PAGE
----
Posted by Curt on 12 November, 2022 at 7:33 am. 3 comments already!


By John Dee

Excess all cause death in heavily vaccinated nations is making global headlines. In this mini-series I derive a measure for excess COVID death.
I’m hoping the subtitle paints a clear picture of where I’m at and where I’m going with this series. Excess all cause death is soaring in the UK, across Europe and across the globe, so none of this is down to sheer coincidence or due to localised factors such as the aftermath of lockdown, ageing populations, closure of health services, poor diagnostics and so on. There is only one common factor linking excess young death with old across nations and continents and I’m pretty sure we can guess what this is. The elephant isn’t just in the room, it is standing on our toes and looking us in the eye. The response from the authorities and mainstream media is complacency and thin excuse, so we should expect more unnecessary deaths.
The Trampoline Of Excess
A common method for estimating excess death is to subtract a baseline value from observed counts on a daily, weekly or monthly basis. Providing the baseline is derived from historical values spanning five years or more, that can be said to be representative of a nation’s risk profile (i.e. nothing ‘funny’ going on), then we arrive at a set of robust figures for deaths over and above that expected, as well as under and below that expected.
Excess death is a queer time series in that a surge in excess is usually followed by a decline. Equally, a decline is usually followed by a surge. This is because people can only die once, and if they die early due to a circulating pathogen then their death cannot be recorded again at a later date.
Think of a child bouncing on a trampoline – if they jump up they must come down, and once they come down they’ll soon be going up again! When that child jumps gently they’ll bob up and down around a central value, being the height of the trampoline’s surface. If they suddenly surge up they’ll come down with a crash, this surge being analogous to the population being hit by a toxin or bug. All of us are on the trampoline of life-death and a decent health service and sound government policies will help stop people falling off before their time.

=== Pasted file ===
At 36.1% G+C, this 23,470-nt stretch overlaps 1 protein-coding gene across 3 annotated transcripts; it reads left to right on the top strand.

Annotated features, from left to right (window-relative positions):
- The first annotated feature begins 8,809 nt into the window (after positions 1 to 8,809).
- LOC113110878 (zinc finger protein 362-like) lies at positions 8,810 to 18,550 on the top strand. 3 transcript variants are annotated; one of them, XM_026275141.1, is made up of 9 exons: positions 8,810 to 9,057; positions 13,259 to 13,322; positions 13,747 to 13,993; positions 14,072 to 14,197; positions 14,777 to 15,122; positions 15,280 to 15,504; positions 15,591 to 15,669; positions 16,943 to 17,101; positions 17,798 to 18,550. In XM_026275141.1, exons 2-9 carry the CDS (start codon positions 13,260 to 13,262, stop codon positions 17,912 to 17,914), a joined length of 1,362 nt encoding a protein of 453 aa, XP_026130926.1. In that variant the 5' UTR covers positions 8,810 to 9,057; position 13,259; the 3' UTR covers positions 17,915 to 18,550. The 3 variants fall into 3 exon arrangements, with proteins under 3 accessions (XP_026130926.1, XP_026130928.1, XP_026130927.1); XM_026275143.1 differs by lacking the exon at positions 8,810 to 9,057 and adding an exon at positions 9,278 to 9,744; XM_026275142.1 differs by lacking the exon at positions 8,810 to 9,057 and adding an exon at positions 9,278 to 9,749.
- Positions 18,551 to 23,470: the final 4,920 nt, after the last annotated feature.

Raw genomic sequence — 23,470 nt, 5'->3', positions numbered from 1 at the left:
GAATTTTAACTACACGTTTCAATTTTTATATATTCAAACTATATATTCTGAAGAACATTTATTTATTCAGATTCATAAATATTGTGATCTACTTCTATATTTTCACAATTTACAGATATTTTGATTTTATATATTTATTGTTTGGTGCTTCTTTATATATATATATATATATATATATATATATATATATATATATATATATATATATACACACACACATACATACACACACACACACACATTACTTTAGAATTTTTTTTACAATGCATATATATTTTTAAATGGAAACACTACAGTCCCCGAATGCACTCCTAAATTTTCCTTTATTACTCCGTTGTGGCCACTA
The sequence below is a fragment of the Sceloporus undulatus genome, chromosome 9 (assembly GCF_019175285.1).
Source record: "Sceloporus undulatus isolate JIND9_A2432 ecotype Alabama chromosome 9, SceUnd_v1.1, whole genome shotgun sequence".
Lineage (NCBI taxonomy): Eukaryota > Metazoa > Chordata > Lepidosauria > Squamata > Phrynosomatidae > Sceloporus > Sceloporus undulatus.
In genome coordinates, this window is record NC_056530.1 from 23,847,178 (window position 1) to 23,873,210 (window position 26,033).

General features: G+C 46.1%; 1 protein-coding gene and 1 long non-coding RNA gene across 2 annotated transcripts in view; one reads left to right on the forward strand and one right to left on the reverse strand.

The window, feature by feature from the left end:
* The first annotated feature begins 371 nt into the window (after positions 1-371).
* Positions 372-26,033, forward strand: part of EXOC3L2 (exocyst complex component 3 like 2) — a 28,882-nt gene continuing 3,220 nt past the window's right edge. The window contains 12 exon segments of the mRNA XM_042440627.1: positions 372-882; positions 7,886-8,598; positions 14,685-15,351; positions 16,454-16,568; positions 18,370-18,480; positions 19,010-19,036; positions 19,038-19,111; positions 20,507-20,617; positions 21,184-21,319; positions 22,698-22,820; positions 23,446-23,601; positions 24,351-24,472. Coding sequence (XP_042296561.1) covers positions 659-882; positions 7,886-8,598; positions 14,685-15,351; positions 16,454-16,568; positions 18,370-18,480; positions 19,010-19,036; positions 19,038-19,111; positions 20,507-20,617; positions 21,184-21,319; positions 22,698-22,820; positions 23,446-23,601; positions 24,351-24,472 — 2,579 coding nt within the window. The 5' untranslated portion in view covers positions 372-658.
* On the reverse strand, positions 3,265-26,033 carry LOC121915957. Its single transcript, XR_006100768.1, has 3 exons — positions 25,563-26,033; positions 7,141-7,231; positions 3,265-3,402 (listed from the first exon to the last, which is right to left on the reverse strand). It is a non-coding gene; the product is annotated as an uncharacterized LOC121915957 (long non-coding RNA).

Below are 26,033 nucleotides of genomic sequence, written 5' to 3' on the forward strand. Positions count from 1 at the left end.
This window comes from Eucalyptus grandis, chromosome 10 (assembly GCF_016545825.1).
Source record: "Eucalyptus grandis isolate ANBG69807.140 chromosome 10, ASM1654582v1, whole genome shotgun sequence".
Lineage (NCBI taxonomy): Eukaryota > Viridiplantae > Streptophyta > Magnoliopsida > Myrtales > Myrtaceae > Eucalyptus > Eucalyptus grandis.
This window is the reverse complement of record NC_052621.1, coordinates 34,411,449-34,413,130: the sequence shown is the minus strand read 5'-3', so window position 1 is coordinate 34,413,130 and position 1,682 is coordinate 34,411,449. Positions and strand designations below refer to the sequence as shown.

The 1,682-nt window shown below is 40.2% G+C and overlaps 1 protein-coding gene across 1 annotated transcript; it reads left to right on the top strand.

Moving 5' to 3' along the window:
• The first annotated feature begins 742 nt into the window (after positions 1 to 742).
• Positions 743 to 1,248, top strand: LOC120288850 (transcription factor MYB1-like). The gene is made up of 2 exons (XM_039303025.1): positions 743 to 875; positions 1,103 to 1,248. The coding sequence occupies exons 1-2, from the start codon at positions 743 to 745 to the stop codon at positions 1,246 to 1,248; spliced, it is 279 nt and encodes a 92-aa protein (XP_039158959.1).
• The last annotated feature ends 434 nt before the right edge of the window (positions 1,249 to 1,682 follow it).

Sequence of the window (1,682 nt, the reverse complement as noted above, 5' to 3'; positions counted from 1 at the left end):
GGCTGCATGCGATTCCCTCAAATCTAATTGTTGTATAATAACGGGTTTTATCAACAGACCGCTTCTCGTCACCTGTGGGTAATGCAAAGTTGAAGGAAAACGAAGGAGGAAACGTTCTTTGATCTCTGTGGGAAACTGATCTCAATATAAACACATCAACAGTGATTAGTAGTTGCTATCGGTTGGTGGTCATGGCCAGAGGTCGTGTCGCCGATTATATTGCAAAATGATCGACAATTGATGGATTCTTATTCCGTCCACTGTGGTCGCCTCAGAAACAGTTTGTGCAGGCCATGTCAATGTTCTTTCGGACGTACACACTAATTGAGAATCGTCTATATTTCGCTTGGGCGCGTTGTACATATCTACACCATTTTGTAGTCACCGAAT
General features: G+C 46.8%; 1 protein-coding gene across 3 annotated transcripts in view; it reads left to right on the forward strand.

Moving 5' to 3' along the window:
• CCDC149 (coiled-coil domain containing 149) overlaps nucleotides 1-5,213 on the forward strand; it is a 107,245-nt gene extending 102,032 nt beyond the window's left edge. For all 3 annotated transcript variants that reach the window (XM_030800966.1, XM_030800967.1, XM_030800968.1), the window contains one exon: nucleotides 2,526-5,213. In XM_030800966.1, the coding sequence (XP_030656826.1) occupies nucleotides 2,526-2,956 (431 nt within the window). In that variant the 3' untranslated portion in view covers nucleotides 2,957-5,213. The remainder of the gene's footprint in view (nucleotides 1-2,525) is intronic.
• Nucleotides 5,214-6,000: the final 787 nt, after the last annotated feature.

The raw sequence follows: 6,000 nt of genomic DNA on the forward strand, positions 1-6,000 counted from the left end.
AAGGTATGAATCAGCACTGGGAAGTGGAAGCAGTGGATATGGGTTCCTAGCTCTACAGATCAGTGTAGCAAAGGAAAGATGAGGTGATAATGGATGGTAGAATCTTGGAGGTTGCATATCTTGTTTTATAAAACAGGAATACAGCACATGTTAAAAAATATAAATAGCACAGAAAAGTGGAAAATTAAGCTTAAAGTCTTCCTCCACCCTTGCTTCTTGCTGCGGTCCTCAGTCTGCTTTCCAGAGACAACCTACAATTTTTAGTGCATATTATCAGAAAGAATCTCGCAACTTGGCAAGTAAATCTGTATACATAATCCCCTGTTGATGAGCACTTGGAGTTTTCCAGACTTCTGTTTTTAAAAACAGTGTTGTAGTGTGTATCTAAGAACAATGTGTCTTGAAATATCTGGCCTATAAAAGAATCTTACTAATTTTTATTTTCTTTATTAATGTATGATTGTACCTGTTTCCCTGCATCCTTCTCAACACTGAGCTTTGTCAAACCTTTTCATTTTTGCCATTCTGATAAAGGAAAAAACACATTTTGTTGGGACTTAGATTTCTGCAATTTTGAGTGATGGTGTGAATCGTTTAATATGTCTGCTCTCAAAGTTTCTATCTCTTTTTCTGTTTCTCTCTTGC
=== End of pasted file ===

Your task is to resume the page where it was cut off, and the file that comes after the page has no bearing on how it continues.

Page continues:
But What About COVID?
Excess all cause death is a doddle to estimate since we can look back over many years to produce 5-year or even 10-year baselines; but what about COVID death? In the UK we can’t look back before January 2020 because SARS-COV-2 wasn’t circulating; all we have is 34 months of data at best, so what to do?
At these times we can resort to brewing a cuppa, opening the biscuit tin and wearing a hat that brings inspiration. It is under these conditions that I realised disease prevalence could serve as a baseline for estimating excess COVID death. Think of this as deriving a rate for COVID deaths per degree of national infection. Get the kettle on and have a squizz at this…
A Recipe
In Hunting For Vaccine Benefit (part 2) I introduced subscribers to a variable called ‘Case Detection Rate’ (CDR) with the following paragraph:

Sensible types will appreciate that case counts will rise and fall with the level of viral testing undertaken across the nation. Statistically-speaking test activity is a potential confounding factor in the analyses of raw counts made so far and so these were repeated using the rate variable of COVID cases per 100 viral tests. This variable may be thought of as a case detection rate but I also like to think of it as a rough proxy for case density (a.k.a. disease prevalence).

This has been a handy construct in my examination of data, especially in time series and other forms of modelling where it soaked up variance due to the virus running amok. Certified COVID death should be self-explanatory, the official definition of which may be found here.
As Two Time Series
Let us start with a time series plot for CDR:

Note the footnote that states ‘derived from rolling 7-day counts’ this little trick is a favourite of the Office for National Statistics (ONS) since rolling 7-day counts iron out the strong weekly pattern of viral testing that otherwise introduces a lot of administrative noise.